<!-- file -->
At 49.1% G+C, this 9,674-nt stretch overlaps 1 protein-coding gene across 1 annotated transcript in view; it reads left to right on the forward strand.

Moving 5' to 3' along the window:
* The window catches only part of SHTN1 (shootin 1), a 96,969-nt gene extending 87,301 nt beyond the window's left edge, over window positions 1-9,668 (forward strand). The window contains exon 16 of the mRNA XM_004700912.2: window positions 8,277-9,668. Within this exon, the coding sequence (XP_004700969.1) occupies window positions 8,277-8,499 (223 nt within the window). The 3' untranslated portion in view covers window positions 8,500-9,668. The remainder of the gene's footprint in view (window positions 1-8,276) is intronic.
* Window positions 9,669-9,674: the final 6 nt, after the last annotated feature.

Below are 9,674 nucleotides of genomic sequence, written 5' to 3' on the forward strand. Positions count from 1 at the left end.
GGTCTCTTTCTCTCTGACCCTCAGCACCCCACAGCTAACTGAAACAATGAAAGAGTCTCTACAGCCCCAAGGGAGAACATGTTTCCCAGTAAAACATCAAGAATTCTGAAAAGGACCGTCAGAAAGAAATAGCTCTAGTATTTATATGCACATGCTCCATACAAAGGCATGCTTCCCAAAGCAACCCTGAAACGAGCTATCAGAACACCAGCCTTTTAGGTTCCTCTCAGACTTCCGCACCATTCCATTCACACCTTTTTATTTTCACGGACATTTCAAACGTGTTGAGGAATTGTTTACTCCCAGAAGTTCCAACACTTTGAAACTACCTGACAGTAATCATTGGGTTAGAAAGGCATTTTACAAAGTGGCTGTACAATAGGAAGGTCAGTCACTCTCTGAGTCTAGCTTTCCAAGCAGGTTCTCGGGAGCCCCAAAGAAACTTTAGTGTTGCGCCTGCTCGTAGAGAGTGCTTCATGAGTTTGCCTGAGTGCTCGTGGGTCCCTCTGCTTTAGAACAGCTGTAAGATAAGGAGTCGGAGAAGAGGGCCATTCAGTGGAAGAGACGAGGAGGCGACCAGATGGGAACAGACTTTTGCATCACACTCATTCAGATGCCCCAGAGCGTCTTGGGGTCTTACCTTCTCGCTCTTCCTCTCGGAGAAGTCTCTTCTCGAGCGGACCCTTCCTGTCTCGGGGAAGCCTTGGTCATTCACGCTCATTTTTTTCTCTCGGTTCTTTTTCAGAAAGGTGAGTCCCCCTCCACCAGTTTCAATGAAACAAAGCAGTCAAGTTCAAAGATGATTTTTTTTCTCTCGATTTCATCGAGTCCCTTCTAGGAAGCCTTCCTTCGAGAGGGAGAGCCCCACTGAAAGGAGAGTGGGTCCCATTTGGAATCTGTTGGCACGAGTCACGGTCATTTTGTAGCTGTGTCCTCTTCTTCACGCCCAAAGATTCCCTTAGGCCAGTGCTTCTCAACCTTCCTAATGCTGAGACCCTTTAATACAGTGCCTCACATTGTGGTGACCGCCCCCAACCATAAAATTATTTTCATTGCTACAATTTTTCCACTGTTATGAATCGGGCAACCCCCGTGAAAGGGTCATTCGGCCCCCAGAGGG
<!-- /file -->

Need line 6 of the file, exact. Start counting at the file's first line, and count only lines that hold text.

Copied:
GGTCTCTTTCTCTCTGACCCTCAGCACCCCACAGCTAACTGAAACAATGAAAGAGTCTCTACAGCCCCAAGGGAGAACATGTTTCCCAGTAAAACATCAAGAATTCTGAAAAGGACCGTCAGAAAGAAATAGCTCTAGTATTTATATGCACATGCTCCATACAAAGGCATGCTTCCCAAAGCAACCCTGAAACGAGCTATCAGAACACCAGCCTTTTAGGTTCCTCTCAGACTTCCGCACCATTCCATTCACACCTTTTTATTTTCACGGACATTTCAAACGTGTTGAGGAATTGTTTACTCCCAGAAGTTCCAACACTTTGAAACTACCTGACAGTAATCATTGGGTTAGAAAGGCATTTTACAAAGTGGCTGTACAATAGGAAGGTCAGTCACTCTCTGAGTCTAGCTTTCCAAGCAGGTTCTCGGGAGCCCCAAAGAAACTTTAGTGTTGCGCCTGCTCGTAGAGAGTGCTTCATGAGTTTGCCTGAGTGCTCGTGGGTCCCTCTGCTTTAGAACAGCTGTAAGATAAGGAGTCGGAGAAGAGGGCCATTCAGTGGAAGAGACGAGGAGGCGACCAGATGGGAACAGACTTTTGCATCACACTCATTCAGATGCCCCAGAGCGTCTTGGGGTCTTACCTTCTCGCTCTTCCTCTCGGAGAAGTCTCTTCTCGAGCGGACCCTTCCTGTCTCGGGGAAGCCTTGGTCATTCACGCTCATTTTTTTCTCTCGGTTCTTTTTCAGAAAGGTGAGTCCCCCTCCACCAGTTTCAATGAAACAAAGCAGTCAAGTTCAAAGATGATTTTTTTTCTCTCGATTTCATCGAGTCCCTTCTAGGAAGCCTTCCTTCGAGAGGGAGAGCCCCACTGAAAGGAGAGTGGGTCCCATTTGGAATCTGTTGGCACGAGTCACGGTCATTTTGTAGCTGTGTCCTCTTCTTCACGCCCAAAGATTCCCTTAGGCCAGTGCTTCTCAACCTTCCTAATGCTGAGACCCTTTAATACAGTGCCTCACATTGTGGTGACCGCCCCCAACCATAAAATTATTTTCATTGCTACAATTTTTCCACTGTTATGAATCGGGCAACCCCCGTGAAAGGGTCATTCGGCCCCCAGAGGG